Further reading

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    "In the end, Debian had to make slight adjustments to the Almquist shell, to add support for a couple of non-POSIX shell constructs that were simply too deeply and widely embedded and too useful to get rid of." — Which of your many links has info about this? That sounds very interesting. :)
    – Wildcard
    Commented Dec 23, 2015 at 2:57
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    IMHO, performance is only a motivator to get people to agree with the changes. The initial big reason for changing was that bash kept breaking backwards compatibility. I've personally had to fix bash problems at least 3 times in my career because the script would work in one version of bash but failed in another (usually happens after OS upgrade). Dash is not merely a slightly faster interpreter. It is also much more stable in terms of behaviour.
    – slebetman
    Commented Dec 23, 2015 at 9:12
  • I would be interested whether the comments in the Schily Bourne Shell man page, see schilytools.sourceforge.net/bosh.html are suitable to permit people to understand how to write a portable script (that only depends on Bourne Shell features from 1989). What I did was mentioning every enhancement that was not in old Bourne Shells. BTW: I am also interested to know a list of bashisms in dash.
    – schily
    Commented Dec 23, 2015 at 9:59

Is there any reason to have a shebang pointing at /bin/sh rather than /bin/bash?

Yes. @Marco's excellent answer outlines this well.

What should I use in my shebang?

When writing your own scripts, you should point the shebang to the most general thing that you have tested against.

On my system (Centos 6.6), sh is symlinked to bash:

$ ls -l /bin/sh 
lrwxrwxrwx 1 root root 4 Dec  2  2014 /bin/sh -> bash

This means that I always use #!/bin/bash in my shebang unless I have verified that I don't have bashims in my script.

By setting the shebang to #!/bin/sh you are promising that the script will work with all implementations of sh.

This is a much bigger promise than saying the script will work with bash.

Here is an example of a script that will behave incorrectly depending on what sh implementation the system is using:

echo $n

When using bash the script will print:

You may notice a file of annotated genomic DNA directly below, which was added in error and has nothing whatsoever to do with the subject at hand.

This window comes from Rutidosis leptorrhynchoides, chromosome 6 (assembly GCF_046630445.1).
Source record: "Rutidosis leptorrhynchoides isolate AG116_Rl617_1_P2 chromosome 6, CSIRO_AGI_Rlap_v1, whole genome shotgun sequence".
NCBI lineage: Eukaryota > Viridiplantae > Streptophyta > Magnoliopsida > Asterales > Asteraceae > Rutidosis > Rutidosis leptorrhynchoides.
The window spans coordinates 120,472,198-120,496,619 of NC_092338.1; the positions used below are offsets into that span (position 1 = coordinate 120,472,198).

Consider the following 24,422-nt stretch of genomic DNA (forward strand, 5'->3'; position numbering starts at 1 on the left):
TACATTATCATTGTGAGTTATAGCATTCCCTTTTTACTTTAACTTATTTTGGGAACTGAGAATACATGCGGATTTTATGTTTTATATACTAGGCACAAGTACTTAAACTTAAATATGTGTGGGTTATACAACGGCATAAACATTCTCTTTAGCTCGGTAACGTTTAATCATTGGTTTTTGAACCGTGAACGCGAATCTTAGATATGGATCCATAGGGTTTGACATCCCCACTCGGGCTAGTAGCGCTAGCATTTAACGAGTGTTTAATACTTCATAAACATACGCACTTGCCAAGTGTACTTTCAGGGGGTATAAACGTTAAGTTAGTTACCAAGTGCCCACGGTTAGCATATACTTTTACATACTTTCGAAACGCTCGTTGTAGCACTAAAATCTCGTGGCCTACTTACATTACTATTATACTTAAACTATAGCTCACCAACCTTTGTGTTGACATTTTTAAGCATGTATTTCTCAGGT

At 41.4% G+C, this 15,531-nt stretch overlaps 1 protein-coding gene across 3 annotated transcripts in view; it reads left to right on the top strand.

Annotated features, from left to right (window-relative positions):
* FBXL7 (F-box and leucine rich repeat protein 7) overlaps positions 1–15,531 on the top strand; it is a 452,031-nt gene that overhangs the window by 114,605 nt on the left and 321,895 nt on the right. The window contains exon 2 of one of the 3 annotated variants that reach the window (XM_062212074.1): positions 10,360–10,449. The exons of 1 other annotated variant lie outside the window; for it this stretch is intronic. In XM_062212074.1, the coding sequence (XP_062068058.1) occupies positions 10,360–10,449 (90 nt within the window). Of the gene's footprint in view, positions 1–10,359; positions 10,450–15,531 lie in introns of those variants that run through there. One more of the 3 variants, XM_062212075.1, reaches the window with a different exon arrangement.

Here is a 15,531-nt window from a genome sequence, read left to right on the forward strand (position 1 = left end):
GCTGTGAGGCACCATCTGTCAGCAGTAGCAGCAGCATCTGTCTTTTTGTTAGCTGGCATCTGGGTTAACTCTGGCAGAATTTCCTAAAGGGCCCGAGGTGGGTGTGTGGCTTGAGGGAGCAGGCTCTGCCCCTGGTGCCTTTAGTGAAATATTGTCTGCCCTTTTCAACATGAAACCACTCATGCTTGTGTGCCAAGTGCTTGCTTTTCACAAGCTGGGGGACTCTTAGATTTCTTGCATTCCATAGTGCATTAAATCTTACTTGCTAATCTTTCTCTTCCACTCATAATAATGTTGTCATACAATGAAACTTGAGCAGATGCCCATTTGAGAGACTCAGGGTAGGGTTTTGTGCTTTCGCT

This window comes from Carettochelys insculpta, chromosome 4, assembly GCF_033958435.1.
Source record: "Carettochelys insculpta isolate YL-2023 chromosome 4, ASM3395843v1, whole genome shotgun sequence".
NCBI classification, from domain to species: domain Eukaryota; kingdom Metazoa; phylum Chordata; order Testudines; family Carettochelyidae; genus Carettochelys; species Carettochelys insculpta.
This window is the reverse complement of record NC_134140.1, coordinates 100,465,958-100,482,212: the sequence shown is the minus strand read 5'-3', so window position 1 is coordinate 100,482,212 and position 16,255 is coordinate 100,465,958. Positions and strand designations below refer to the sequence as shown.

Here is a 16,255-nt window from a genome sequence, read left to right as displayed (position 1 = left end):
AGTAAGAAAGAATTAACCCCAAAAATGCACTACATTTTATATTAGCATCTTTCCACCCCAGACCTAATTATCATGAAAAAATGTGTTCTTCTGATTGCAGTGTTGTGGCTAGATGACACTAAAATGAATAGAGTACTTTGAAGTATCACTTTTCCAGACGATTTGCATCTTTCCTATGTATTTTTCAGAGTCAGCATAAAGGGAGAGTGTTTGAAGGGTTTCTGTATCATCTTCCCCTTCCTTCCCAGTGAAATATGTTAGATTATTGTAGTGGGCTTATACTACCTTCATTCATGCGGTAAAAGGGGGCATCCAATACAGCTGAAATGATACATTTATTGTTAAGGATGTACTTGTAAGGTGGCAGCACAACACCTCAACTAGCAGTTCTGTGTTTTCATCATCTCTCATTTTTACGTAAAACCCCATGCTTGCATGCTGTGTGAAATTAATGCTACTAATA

When using dash the script will print:


If I want to use #!/bin/sh what do I need to do?

  • Check the script with checkbashisms - Note that this will not find all bashims. It didn't find the bashism in my script above
  • Test the script using another sh implementation. I typically test with dash, however I expect that some bashisms or dashims can still slip through.

The DashAsBinSh page on the Ubuntu wiki has lots of interesting info.

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    "When writing your own scripts, you should point the shebang to the most general thing that you have tested against....By setting the shebang to #!/bin/sh you are promising that the script will work with all implementations of sh." Excellent point. +1, and you have made me rethink how I will write my shebangs for the future. Thank you! :)
    – Wildcard
    Commented Dec 23, 2015 at 3:08
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    Well, not all implementations of /bin/sh; just the POSIX-compliant ones. Commented Dec 23, 2015 at 9:00

The only remaining reason to write a shell script, instead of a script in a more powerful and ergonomic language, is if portability to legacy systems with an unknown set of installed software is more important than any other factor.

/bin/sh is the one and only script interpreter that's available on everything that calls itself Unix. But on an awful lot of legacy systems, /bin/sh and the associated utilities are not even compliant with the POSIX.1-1996 "shell and utilities" spec, let alone anything more modern. Standard-compliant tools are an optional add-on, installed in /usr/xpg4 or some such non-obvious location.1 Scripting to the portable-subset shell language is even more tedious and error-prone than scripting to the POSIX shell language. (Read through an Autoconf-generated configure script sometime if you don't believe me. Just the setup should be enough to convince you.)